Manuel des amphitryons; contenant un traité de la dissection des viandes à table, la nomenclature des menus les plus nouveaux pour chaque saison, et des élémens de politesse gourmande.

Paris, Capelle and Renand, 1808.

8vo, pp. 384; with half-title, engraved frontispiece, and 16 folding copper-engraved plates; some light foxing, particularly to the second part, short closed tear to plate after p. 108; a good copy in contemporary calf-backed boards with marbled sides (painted dark grey-green) and vellum tips, rebacked in calf, gilt black morocco lettering-piece to spine; contemporary correction of errata in manuscript; booklabel of the Stock and Reference library of H.P. Kraus to front pastedown.

£1250

Approximately:
US $1583€1464

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Manuel des amphitryons; contenant un traité de la dissection des viandes à table, la nomenclature des menus les plus nouveaux pour chaque saison, et des élémens de politesse gourmande.

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First edition of Grimod de la Reynière’s famed manual on the arts of the table and the entertainment of guests.

Grimod de la Reynière (1758–1837), the son of a fermier général, inherited a substantial fortune and knowledge of the art of gracious hosting from his family. Having survived the Revolution, he authored the Almanach des gourmands, the first Parisian restaurant and food guide, published annually between 1803 and 1812. His Manuel des amphitryons aimed to enlighten the bourgeoisie, the newly emerged French ruling class largely unfamiliar with refined tastes, on appreciating fine dining. The book comprises three sections: the first, illustrated with the sixteen folding plates, focuses on carving and deboning poultry, veal, fish, and other meats. Grimod emphasised these as indispensable skills, commenting that ‘a host who can neither cut nor serve’ was as shameful as ‘the owner of a fine library who cannot read’ (pp. 25-26, trans.). The second part, co-written with the celebrated chef Alexis Balaine, provides seasonal menus tailored for large gatherings of up to sixty guests, whilst the third section offers advice on managing invitations, seating arrangements, handling of staff and tardy guests, and other social dilemmas.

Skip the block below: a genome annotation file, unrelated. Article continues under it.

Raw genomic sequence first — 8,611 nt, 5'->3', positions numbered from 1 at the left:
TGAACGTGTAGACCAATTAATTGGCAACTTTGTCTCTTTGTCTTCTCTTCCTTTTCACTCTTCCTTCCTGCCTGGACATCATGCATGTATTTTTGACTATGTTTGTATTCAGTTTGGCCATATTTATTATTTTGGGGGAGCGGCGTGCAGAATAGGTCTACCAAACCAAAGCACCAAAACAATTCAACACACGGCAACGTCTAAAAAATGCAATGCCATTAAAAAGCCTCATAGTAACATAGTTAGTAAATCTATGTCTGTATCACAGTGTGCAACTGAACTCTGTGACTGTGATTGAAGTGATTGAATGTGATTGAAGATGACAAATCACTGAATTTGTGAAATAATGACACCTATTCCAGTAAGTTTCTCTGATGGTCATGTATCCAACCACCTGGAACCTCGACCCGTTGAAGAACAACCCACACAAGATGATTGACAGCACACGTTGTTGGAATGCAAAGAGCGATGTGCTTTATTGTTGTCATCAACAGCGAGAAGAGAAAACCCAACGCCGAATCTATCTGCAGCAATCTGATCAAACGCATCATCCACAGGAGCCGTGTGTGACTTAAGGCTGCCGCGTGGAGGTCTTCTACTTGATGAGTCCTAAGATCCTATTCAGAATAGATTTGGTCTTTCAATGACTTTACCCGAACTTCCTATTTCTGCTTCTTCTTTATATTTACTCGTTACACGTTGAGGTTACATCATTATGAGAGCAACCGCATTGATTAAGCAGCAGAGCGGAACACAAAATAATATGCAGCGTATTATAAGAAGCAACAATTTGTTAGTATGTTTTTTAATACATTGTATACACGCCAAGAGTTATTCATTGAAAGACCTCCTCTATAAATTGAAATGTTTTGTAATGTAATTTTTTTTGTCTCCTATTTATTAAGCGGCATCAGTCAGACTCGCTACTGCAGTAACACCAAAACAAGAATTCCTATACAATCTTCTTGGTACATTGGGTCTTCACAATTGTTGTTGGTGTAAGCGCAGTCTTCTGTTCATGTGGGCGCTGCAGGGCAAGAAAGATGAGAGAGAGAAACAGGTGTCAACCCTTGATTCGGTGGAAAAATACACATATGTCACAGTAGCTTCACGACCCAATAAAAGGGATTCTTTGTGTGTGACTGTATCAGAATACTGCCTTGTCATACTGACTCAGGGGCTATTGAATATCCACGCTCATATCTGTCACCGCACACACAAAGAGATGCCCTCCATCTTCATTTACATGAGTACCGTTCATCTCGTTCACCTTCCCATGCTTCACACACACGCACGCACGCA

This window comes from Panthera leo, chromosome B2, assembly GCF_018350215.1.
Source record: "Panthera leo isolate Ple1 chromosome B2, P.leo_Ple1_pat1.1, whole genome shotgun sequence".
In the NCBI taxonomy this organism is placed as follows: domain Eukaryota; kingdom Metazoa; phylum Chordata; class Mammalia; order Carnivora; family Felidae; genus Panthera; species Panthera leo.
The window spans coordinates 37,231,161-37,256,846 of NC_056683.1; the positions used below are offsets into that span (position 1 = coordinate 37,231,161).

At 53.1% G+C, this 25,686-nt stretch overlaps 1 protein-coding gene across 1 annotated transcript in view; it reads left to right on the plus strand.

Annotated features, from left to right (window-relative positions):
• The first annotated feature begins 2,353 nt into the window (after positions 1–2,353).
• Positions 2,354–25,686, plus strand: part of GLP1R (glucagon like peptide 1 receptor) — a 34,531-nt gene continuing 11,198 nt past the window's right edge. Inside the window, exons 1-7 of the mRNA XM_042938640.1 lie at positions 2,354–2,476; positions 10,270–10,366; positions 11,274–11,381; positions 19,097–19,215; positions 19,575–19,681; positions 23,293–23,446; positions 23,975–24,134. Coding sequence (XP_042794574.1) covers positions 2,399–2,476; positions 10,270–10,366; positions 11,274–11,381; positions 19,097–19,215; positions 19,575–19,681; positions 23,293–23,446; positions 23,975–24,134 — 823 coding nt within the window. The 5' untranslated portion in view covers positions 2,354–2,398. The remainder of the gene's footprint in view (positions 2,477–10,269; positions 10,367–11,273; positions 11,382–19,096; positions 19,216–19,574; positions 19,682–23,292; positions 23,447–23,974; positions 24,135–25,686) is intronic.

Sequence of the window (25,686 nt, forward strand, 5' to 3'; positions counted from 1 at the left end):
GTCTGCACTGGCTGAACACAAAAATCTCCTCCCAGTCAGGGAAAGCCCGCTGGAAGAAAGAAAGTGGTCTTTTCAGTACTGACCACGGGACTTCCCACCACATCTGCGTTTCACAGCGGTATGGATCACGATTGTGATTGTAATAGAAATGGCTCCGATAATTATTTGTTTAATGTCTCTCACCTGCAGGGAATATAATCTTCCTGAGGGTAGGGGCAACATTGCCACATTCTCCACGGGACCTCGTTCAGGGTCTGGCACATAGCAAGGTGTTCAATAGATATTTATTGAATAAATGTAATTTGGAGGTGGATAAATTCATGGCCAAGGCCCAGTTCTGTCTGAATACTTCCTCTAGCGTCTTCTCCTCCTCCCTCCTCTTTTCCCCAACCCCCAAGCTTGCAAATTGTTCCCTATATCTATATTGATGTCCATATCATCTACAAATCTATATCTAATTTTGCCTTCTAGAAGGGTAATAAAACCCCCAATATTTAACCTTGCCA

Provenance: from the stock and reference library of Hans Peter Kraus (1907–1988), celebrated antiquarian bookseller (his sale, Sotheby’s New York, 4–5 December 2003, lot 286).

Bitting, p. 203; Cagle 233; Simon, Bibliotheca Gastronomica 805; Vicaire, col. 427.

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